Like zucchini, cucumbers are prolific and easy to grow. Just give them a spot with moist, fertile soil and lots of sunshine. Start the seeds a couple of centimetres deep into the ground. They’ll sprout in a few days. Keep them happy with regular waterings and, if you didn’t work a lot of organic matter into the soil before you planted, side-dress them with a balanced, soluble fertiliser when the fruits set. The cucumbers are ready to harvest when they’re still small and the skins are tender. To keep a steady supply for the table, make successive plantings. If you’re short on space, train vining cucumber varieties onto a support like a fence or trellis, or plant a bush variety in a container or raised bed. Use your cukes in salsas, salads, gazpacho and smoothies or turn them into pickles.

Crack out some capsicum

Capsicums thrive in sunny climes, so make sure they have a warm, sunny spot not prone to wind or frost. They can also be grown in pots. Capsicums like a deep, warm, well draining soil, mulch and room to breathe, so leave about 50–60cm between your capsicums when planting out. Prepare the soil a month before planting by throwing in some fertiliser, then mulch.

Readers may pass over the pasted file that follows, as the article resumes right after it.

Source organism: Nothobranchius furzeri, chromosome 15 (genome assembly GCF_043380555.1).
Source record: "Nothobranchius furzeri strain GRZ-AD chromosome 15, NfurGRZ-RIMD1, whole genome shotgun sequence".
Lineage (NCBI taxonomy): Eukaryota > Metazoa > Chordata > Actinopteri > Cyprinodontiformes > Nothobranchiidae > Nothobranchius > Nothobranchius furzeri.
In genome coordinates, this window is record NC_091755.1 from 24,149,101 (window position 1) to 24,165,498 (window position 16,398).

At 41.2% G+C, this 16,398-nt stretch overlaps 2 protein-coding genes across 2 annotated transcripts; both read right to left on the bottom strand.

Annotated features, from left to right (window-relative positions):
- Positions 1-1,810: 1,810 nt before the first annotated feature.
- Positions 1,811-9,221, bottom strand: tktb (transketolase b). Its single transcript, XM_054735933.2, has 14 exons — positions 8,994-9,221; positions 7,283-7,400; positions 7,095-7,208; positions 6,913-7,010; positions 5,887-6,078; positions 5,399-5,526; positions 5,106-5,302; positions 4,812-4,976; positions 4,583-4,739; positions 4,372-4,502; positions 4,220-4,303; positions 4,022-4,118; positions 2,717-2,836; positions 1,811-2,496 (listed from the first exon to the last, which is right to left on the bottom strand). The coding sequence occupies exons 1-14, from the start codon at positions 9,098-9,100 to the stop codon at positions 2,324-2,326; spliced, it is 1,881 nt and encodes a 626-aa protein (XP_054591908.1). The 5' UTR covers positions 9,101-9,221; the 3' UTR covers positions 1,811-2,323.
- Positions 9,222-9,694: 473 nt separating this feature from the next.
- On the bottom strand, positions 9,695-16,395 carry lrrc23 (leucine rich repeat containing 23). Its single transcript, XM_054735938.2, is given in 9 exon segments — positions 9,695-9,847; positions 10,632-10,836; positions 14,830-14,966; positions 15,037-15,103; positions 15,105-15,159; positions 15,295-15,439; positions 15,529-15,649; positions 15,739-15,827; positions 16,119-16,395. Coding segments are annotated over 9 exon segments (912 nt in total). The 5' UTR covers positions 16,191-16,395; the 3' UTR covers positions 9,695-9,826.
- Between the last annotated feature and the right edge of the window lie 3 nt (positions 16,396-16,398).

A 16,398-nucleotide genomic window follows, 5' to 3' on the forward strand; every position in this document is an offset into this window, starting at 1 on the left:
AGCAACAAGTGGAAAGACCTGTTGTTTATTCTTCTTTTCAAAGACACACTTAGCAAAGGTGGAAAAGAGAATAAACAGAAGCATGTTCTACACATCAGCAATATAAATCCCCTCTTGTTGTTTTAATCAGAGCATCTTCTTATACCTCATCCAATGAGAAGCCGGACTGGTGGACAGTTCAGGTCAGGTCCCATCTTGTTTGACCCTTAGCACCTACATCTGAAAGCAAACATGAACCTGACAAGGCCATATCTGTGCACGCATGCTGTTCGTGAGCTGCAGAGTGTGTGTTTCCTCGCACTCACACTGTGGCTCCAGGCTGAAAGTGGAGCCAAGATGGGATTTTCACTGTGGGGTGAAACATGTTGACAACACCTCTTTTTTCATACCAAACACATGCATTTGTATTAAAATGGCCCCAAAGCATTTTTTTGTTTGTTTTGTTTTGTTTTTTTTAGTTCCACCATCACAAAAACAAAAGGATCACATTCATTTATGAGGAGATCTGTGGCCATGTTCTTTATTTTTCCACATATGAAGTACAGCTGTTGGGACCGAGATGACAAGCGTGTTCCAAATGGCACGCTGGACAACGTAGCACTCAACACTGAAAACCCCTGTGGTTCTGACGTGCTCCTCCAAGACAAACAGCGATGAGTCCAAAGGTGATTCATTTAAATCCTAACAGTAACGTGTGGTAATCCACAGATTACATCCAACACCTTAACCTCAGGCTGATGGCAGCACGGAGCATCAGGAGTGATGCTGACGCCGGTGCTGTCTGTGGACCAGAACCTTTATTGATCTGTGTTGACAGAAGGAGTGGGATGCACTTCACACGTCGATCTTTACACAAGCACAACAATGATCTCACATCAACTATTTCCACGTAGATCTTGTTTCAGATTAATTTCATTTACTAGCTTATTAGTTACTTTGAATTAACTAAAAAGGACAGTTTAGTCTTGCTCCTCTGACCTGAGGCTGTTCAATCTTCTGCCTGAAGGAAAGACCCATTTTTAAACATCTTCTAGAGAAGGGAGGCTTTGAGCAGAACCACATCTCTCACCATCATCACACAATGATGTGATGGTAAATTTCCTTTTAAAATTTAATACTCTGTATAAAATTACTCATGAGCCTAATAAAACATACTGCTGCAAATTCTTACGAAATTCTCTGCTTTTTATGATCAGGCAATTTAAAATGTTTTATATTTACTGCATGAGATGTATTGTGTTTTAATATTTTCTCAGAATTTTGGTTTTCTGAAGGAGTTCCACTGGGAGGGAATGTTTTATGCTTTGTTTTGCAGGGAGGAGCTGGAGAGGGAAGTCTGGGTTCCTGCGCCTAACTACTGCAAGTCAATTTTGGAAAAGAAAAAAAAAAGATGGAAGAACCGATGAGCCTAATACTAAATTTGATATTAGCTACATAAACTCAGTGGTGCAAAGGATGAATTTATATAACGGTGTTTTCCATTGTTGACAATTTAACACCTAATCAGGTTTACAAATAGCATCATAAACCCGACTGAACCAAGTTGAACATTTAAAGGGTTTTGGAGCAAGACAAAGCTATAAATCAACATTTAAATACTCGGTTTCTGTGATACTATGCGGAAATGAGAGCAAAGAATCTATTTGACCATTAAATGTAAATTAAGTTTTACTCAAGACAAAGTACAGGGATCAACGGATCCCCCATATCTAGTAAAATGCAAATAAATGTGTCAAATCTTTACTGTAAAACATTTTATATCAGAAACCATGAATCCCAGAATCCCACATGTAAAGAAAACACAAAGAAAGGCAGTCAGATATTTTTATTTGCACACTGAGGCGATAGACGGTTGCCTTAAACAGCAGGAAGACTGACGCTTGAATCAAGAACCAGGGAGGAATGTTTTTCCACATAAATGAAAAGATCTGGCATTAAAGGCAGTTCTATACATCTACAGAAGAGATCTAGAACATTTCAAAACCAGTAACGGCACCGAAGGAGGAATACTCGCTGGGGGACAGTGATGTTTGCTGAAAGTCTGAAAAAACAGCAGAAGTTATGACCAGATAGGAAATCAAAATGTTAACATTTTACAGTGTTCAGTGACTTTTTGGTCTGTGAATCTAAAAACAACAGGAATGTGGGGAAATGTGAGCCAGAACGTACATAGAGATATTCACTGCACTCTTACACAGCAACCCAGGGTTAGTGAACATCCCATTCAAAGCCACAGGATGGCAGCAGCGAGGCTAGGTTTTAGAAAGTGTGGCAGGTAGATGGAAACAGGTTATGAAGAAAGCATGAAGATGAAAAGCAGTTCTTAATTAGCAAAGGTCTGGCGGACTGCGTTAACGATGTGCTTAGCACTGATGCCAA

Plant tasty tomatoes

The hardest thing about growing tomatoes might be choosing your favourite kind. There are cherry tomatoes, grape tomatoes, heirlooms with rich flavours, Romas for stews, pasta and sauces, and hearty beefsteaks. Gardeners in cool regions may want to start with transplants to save time over growing tomatoes from seeds. The plants need full sun and soil that drains easily. For best results, your soil should contain lots of compost and be slightly acidic, with a pH of 6.2 to 6.8. As the plants grow, apply a fertiliser recommended for tomatoes as directed on the label. This raised garden bed with an automatic watering system makes it easy to grow compact or patio-type tomatoes, even in a small space.